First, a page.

The last week of the legislative session is like Groundhog Day. Every year they wait and spin and sputter and then act like it's all a big chore. It reminds me of that Rice Krispie treat commercial where the mom reads a book and relaxes in the kitchen, then at the last minute, she splashes flour on her face and walks the yummy into her family. They can't believe how lucky they are to have such a hardworking mom. Oh, the effort.
Thank goodness for Nat Herz's sparkling articles, so we don't have to all be in Juneau minding the store. The past couple of weeks, there's plenty of flour splashing on faces of our electorate. It's boring. No one wants to watch anymore because it's all a little too much theater and not enough governance. While they parade around and swoosh out for fancy lunches, our headlines are screaming.
A new compilation of data declares Alaska as the most dangerous state in America. Oh, and Anchorage is the most dangerous city IN THE COUNTRY. You don't say. Who could see that coming? Spoiler alert: anyone who was paying attention during the Sullivan years or during Sean Parnell's shabby reign.
It's as though all those years of former Mayor Dan Sullivan and an Assembly addicted to austerity cutting the police department to smithereens actually had the effect we thought it would. Higher crime. Shocked. Not shocked.
People packed up their lives and moved, like the song says, North to Alaska, because the promise of livelihood and adventure. Alaska has a shrinking population. Why? Who the hell wants to live with all the super unsexy dangers of crime? The threat of cold winters and bears and wild things, those are so much less scary than what's in the trash by the side of the roads as the snow melts away: used needles.
The study pulled all the statistics from the FBI's 2016 Uniform Crime Report. Here's how they played out: In 2016, there were 804 violent crimes per 100,000 Alaskan citizens, 52 murders and 409 adults per 100,000 residents were imprisoned.
Hard to believe that isn't part of our tourism outreach program. Come to Alaska — we're No. 1 for rape, suicide, death by partner, and we have whales! Wahoo! Love me some whales!
Enough! While our delegation in Washington, D.C., pretends that the country isn't getting ready to burn down, they do nothing. Oh, sure there's some photo ops, but what have they done to make you safer? Juneau? Lord have mercy. The Senate majority is so drunk on self-importance they can't do the obvious things right for our state.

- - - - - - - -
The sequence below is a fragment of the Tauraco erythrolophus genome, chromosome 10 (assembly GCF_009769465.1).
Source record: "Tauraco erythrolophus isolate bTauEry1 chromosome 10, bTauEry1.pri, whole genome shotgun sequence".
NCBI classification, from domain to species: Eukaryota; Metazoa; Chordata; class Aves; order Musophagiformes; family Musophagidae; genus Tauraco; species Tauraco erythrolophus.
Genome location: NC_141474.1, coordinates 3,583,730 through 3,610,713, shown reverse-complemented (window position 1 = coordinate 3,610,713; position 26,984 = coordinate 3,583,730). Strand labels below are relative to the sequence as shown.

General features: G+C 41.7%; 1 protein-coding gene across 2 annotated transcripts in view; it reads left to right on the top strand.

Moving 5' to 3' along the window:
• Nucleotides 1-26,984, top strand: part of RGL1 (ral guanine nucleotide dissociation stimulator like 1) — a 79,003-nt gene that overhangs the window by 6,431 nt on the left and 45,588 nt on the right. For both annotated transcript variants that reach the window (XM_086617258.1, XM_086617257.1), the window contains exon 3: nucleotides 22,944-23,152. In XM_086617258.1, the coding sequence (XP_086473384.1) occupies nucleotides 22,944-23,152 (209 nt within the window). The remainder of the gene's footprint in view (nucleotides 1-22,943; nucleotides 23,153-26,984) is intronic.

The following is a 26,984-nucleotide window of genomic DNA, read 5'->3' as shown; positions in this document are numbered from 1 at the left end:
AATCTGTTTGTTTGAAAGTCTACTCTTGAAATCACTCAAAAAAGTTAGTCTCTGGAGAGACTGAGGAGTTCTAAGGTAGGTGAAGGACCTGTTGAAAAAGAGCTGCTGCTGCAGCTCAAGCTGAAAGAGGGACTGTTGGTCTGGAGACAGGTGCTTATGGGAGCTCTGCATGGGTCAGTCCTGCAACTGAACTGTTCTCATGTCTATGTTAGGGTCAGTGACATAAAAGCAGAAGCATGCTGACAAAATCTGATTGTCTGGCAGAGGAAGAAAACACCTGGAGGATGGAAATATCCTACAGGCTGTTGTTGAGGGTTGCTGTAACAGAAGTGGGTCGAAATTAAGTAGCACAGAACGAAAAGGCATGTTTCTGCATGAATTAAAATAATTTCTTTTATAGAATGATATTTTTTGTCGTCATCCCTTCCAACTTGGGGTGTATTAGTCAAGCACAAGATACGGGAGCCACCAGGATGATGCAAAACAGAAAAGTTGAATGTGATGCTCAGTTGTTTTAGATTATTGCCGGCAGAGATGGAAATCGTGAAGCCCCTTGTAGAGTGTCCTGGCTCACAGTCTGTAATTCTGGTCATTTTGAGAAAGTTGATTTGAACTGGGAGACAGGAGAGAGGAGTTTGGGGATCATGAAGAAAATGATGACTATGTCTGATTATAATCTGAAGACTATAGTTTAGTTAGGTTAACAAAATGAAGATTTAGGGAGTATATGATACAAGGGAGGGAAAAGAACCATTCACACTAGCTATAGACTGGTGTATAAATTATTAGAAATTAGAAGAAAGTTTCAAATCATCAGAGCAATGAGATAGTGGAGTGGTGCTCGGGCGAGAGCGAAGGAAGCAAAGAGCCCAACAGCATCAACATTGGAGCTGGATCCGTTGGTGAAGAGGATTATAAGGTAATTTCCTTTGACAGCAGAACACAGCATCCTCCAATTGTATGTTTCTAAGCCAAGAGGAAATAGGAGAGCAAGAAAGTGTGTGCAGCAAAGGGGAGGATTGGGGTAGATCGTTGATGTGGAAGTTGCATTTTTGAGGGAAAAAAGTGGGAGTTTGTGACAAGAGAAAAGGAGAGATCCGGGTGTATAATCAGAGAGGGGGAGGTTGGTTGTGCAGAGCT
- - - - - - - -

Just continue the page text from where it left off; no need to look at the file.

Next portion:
Here's a sentence from a recent article after another homicide in Anchorage: "The victim's girlfriend was recently granted a domestic violence restraining order against Thompson, charging documents say, but it hadn't been served yet." I realize a piece of paper doesn't stop bullets, but why hadn't it been served? They don't have enough resources to get the job done.
Here's another: "One hundred people died in Alaska from opioid overdoses in 2017, according to new preliminary data from state public health officials." Whatever we're doing, it isn't working! (In other news, thanks to the troopers and DEA for the big heroin bust last week.)
It's springtime and time to clean up the roads. This used to be something we did as school kids. Oh, it was gross, but the picnic on the playground was fantastic after filling all those bags of refuse. Now? No, kids. Stay home. There are too many needles and now they have medical sharps containers to dispose of them.
There's an election that's going to come up this year. It may feel far off because we're still figuring out what to do with all the summer company threatening to visit during fishing season. It's not. Too many times we ask questions that are our own personal litmus tests. There are newsletters full of grades on gun rights, women's rights, the environment, gay rights, oh, I'll stop, I know you ignore the same ones in your inbox.
Here's a question we need answered by people running for office: What will you do to "Make Alaskans Safe Again"? MASA!
If you don't get a good answer, run yourself. You might be who we're waiting for.
Shannyn Moore is a radio broadcaster.